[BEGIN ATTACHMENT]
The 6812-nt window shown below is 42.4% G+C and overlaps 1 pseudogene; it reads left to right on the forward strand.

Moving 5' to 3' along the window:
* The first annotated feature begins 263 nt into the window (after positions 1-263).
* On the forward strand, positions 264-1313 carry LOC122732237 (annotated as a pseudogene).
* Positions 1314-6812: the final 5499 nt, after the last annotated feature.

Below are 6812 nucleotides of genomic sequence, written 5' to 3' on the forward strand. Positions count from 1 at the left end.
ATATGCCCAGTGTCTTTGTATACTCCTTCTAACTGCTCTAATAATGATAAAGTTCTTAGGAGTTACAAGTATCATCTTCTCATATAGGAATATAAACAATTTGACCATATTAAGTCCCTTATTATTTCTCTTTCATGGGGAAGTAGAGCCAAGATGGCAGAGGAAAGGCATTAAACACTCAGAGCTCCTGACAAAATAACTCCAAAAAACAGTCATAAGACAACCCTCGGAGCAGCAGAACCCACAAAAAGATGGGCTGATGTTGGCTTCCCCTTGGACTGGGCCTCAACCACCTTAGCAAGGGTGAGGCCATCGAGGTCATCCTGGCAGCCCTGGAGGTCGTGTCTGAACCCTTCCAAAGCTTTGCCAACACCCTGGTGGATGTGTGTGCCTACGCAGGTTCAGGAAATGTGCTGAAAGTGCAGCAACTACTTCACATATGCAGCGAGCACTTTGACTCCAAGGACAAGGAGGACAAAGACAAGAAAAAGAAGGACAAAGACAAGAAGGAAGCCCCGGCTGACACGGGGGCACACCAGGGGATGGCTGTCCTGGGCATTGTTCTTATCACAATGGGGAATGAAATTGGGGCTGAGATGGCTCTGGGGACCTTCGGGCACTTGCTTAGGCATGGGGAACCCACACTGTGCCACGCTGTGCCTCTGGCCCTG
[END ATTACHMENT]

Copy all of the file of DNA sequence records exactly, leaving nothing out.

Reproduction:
The 6812-nt window shown below is 42.4% G+C and overlaps 1 pseudogene; it reads left to right on the forward strand.

Moving 5' to 3' along the window:
* The first annotated feature begins 263 nt into the window (after positions 1-263).
* On the forward strand, positions 264-1313 carry LOC122732237 (annotated as a pseudogene).
* Positions 1314-6812: the final 5499 nt, after the last annotated feature.

Below are 6812 nucleotides of genomic sequence, written 5' to 3' on the forward strand. Positions count from 1 at the left end.
ATATGCCCAGTGTCTTTGTATACTCCTTCTAACTGCTCTAATAATGATAAAGTTCTTAGGAGTTACAAGTATCATCTTCTCATATAGGAATATAAACAATTTGACCATATTAAGTCCCTTATTATTTCTCTTTCATGGGGAAGTAGAGCCAAGATGGCAGAGGAAAGGCATTAAACACTCAGAGCTCCTGACAAAATAACTCCAAAAAACAGTCATAAGACAACCCTCGGAGCAGCAGAACCCACAAAAAGATGGGCTGATGTTGGCTTCCCCTTGGACTGGGCCTCAACCACCTTAGCAAGGGTGAGGCCATCGAGGTCATCCTGGCAGCCCTGGAGGTCGTGTCTGAACCCTTCCAAAGCTTTGCCAACACCCTGGTGGATGTGTGTGCCTACGCAGGTTCAGGAAATGTGCTGAAAGTGCAGCAACTACTTCACATATGCAGCGAGCACTTTGACTCCAAGGACAAGGAGGACAAAGACAAGAAAAAGAAGGACAAAGACAAGAAGGAAGCCCCGGCTGACACGGGGGCACACCAGGGGATGGCTGTCCTGGGCATTGTTCTTATCACAATGGGGAATGAAATTGGGGCTGAGATGGCTCTGGGGACCTTCGGGCACTTGCTTAGGCATGGGGAACCCACACTGTGCCACGCTGTGCCTCTGGCCCTG